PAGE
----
I’ve long considered Lutron Caseta the most elegant and user-friendly HomeKit lighting solution. Lutron makes the wall switch smart and works with standard dimmable bulbs; other solutions put the smarts in the bulbs then require remotes on the walls and never turning off the wall switch.
Lutron’s newly released Fan Speed Control is the perfect complement to the existing line of dimmer light switches. Fan Speed Control works with the same Lutron bridge which supports Apple HomeKit smart home control, making the new wall switches the best way to retrofit existing ceiling fans with Home app and Siri control.
Smart ceiling fans with built-in HomeKit support have existed for years. I reviewed the Hunter SimpleConnect, a ceiling fan replacement with a built-in LED light, in 2017. My primary complaint was how it affected wall control, replacing functional light and fan switches with a wall mountable remote.
Others balked about the $299 starting price, fan design, or idea of replacing a perfectly fine ceiling fan. (Personally, I’m comfortable with changing a wall light or fan switch on my own, but I recruited a friend to tackle the ceiling fan installation.)
Lutron Fan Speed Control works with your existing ceiling fan, and each wall switch is priced from $59. You can opt for a version that includes a second remote for $89, but my bases are covered between the wall switch, voice control, app control, and automation.
Fan Speed Control also maintains wall switch control since it’s actually a replacement wall switch. No need to mount a separate remote to the wall or give up wall control.
As its name suggests, Fan Speed Control maintains the ability to set how fast your ceiling fan spins too. Switch buttons let you turn the fan on or off with one click, increase or decrease fan speed by 25% intervals, or assign a favorite fan speed to the center button on the switch. Green LED lights indicate fan speed status.
Controlling fan direction is the only feature that dedicated HomeKit ceiling fans have over ceiling fans that retroactively add smart control with Lutron. You still need to change fan direction with a manual switch on existing ceiling fans, but that’s hardly a deal breaker. (When are you supposed to change fan direction anyway? I keep a note on this to remember: clockwise at a low-speed in the winter to draw up room air and force down warm air, and counter-clockwise in the summer for a chill effect.)
The other adjustment is that fan speed is controlled from the switch or smart home control, but not the pull string on the ceiling fan. For the speed control to work, the pull string needs to be set to the highest speed (then the speed control adjusts down from there). Ignoring the fan pull string is a minor adjustment for me, especially since the wall switch is approachable and easy for guests to understand.
Lutron provides documentation for installing the fan speed control, although you may need to consult with an electrician or someone with more experience if the job is out of your comfort zone. Once installed, the Fan Speed Control is assigned to a room in the Lutron app.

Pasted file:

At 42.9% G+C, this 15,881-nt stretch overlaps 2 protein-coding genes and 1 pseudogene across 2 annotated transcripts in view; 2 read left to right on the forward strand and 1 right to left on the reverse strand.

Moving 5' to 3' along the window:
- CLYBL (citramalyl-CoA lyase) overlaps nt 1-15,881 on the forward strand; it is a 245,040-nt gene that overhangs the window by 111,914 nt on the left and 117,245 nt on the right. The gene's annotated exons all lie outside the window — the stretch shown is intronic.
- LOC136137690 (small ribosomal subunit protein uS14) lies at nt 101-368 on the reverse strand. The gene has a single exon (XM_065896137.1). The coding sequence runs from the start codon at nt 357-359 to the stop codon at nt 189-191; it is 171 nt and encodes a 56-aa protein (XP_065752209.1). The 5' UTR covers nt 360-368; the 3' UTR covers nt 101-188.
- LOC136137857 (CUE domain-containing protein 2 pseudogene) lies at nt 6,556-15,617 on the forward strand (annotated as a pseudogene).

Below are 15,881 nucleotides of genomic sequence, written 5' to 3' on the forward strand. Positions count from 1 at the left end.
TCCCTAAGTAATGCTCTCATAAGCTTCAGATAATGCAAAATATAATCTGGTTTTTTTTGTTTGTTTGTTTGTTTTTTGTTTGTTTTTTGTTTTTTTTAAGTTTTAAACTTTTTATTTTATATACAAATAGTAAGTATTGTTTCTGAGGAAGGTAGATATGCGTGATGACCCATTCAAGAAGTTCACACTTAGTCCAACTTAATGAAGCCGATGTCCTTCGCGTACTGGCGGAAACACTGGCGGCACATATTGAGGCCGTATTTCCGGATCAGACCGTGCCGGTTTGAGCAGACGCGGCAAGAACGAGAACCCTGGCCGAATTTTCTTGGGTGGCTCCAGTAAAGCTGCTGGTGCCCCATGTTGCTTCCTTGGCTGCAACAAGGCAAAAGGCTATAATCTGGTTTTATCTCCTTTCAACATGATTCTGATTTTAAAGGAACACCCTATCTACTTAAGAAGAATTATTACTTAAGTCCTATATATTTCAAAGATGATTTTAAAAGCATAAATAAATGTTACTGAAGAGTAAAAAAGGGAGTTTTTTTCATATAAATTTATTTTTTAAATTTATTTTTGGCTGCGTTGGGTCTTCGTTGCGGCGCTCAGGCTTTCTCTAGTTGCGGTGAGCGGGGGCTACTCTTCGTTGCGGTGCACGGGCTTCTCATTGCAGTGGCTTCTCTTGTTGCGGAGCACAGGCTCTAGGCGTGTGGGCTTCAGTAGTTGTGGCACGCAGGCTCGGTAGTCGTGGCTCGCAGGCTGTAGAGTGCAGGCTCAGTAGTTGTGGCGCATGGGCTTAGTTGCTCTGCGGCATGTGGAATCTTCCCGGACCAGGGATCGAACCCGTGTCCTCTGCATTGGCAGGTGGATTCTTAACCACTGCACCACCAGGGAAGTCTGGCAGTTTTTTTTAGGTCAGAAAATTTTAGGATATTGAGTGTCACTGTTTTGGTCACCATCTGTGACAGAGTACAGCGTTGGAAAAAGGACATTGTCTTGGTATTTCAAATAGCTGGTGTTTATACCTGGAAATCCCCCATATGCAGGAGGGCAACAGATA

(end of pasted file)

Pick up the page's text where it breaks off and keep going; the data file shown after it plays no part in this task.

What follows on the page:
If you have your Lutron bridge connected to Apple HomeKit, you can then assign the HomeKit fan to a room in Apple’s Home app as well. This is how Siri knows which fans are in which rooms when using voice control. If you have a HomePod in the same room as the HomeKit fan, you can just reference the fan without specifying a room now.
Fans made smart through Lutron’s Fan Speed Control operate exactly like dedicated HomeKit fans inside Apple’s Home app — sans the fan direction option. That means you can tap the fan tile to toggle between on and off, deep or long press to invoke the speed control slider for moving between 0/25/50/75/100 speed settings, include fan control in HomeKit scenes with other accessories, or include fan control in HomeKit automations.
With scenes, you can assign turning the bedroom fan on and the living room fan and all lights off with a single ‘Good night’ command, then turn the bedroom fan off with a ‘Good morning’ command when you wake up.
I love the ability to control ceiling fans with voice control through Siri (Alexa and Google Assistant are also supported) and the Home app, and HomeKit automation is the icing on the cake. For example, you can automatically turn off the ceiling fan when you or everyone in your family leaves home so you never waste power. Automation lets HomeKit do the work for you with no voice or app input required each time.
I’ve been testing Lutron Fan Speed Control on two ceiling fans. Functionally, both fans operate perfectly without issue: no buzzing, delays, or hiccups.
The only catch I’ve experienced is that Fan Speed Control works with light and ceiling fan combos that have their own dedicated wall switches, but two of my ceiling fans have a single wall switch — light and fan control is then delegated to pull strings on the ceiling fan once the switch is turned on. In these instances, I use a Lutron dimmer switch to control the light, occasionally use the pull string to control the fan, but generally don’t use those fans.
You do need Lutron’s smart bridge to operate Fan Speed Control, which adds at least $79 to the initial cost in addition to each $59 switch, but you can buy a starter kit bundle for $20 more that includes a dimmer switch and remote 3-way kit that would otherwise cost $59 on its own, saving you about $40 if you need the dimmer switch too.
Even at $140-$180 to get started with Lutron, Smart Fan Control is competitive to $300+ HomeKit smart fans if you want to save money and have what is better wall control. I highly recommend Lutron Caseta and Smart Fan Control for HomeKit enthusiasts — set up requires a bit more work, but the user experience thereafter is arguably the best on the market today.